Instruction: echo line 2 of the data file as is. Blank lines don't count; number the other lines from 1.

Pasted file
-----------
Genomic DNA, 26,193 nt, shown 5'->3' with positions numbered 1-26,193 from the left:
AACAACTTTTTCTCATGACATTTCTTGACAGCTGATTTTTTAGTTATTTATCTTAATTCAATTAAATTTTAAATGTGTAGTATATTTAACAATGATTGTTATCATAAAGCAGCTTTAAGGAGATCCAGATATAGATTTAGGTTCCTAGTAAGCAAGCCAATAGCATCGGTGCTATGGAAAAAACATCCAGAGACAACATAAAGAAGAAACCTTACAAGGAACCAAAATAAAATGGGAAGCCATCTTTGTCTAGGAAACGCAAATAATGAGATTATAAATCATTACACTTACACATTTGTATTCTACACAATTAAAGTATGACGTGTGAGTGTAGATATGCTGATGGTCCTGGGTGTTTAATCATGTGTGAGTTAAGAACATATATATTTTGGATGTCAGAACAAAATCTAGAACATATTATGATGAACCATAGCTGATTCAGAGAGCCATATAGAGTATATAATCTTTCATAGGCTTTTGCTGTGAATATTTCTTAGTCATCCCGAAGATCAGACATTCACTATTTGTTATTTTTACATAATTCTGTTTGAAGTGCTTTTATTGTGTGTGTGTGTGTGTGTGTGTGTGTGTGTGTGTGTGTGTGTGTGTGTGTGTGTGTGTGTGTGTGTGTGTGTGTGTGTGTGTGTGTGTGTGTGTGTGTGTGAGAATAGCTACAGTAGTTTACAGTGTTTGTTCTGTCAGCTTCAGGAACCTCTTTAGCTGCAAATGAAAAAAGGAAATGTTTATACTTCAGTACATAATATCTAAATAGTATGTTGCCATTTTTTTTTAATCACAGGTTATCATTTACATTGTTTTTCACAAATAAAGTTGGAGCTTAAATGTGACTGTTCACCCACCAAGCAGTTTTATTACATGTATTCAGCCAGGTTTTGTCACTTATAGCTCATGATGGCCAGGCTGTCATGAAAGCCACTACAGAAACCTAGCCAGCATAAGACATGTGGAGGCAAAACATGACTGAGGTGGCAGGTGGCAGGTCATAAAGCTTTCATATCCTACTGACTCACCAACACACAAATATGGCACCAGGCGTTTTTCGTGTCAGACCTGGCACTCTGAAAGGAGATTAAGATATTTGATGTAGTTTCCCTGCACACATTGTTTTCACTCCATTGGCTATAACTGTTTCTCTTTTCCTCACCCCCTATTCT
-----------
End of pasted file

AACAACTTTTTCTCATGACATTTCTTGACAGCTGATTTTTTAGTTATTTATCTTAATTCAATTAAATTTTAAATGTGTAGTATATTTAACAATGATTGTTATCATAAAGCAGCTTTAAGGAGATCCAGATATAGATTTAGGTTCCTAGTAAGCAAGCCAATAGCATCGGTGCTATGGAAAAAACATCCAGAGACAACATAAAGAAGAAACCTTACAAGGAACCAAAATAAAATGGGAAGCCATCTTTGTCTAGGAAACGCAAATAATGAGATTATAAATCATTACACTTACACATTTGTATTCTACACAATTAAAGTATGACGTGTGAGTGTAGATATGCTGATGGTCCTGGGTGTTTAATCATGTGTGAGTTAAGAACATATATATTTTGGATGTCAGAACAAAATCTAGAACATATTATGATGAACCATAGCTGATTCAGAGAGCCATATAGAGTATATAATCTTTCATAGGCTTTTGCTGTGAATATTTCTTAGTCATCCCGAAGATCAGACATTCACTATTTGTTATTTTTACATAATTCTGTTTGAAGTGCTTTTATTGTGTGTGTGTGTGTGTGTGTGTGTGTGTGTGTGTGTGTGTGTGTGTGTGTGTGTGTGTGTGTGTGTGTGTGTGTGTGTGTGTGTGTGTGTGTGTGTGTGTGAGAATAGCTACAGTAGTTTACAGTGTTTGTTCTGTCAGCTTCAGGAACCTCTTTAGCTGCAAATGAAAAAAGGAAATGTTTATACTTCAGTACATAATATCTAAATAGTATGTTGCCATTTTTTTTTAATCACAGGTTATCATTTACATTGTTTTTCACAAATAAAGTTGGAGCTTAAATGTGACTGTTCACCCACCAAGCAGTTTTATTACATGTATTCAGCCAGGTTTTGTCACTTATAGCTCATGATGGCCAGGCTGTCATGAAAGCCACTACAGAAACCTAGCCAGCATAAGACATGTGGAGGCAAAACATGACTGAGGTGGCAGGTGGCAGGTCATAAAGCTTTCATATCCTACTGACTCACCAACACACAAATATGGCACCAGGCGTTTTTCGTGTCAGACCTGGCACTCTGAAAGGAGATTAAGATATTTGATGTAGTTTCCCTGCACACATTGTTTTCACTCCATTGGCTATAACTGTTTCTCTTTTCCTCACCCCCTATTCT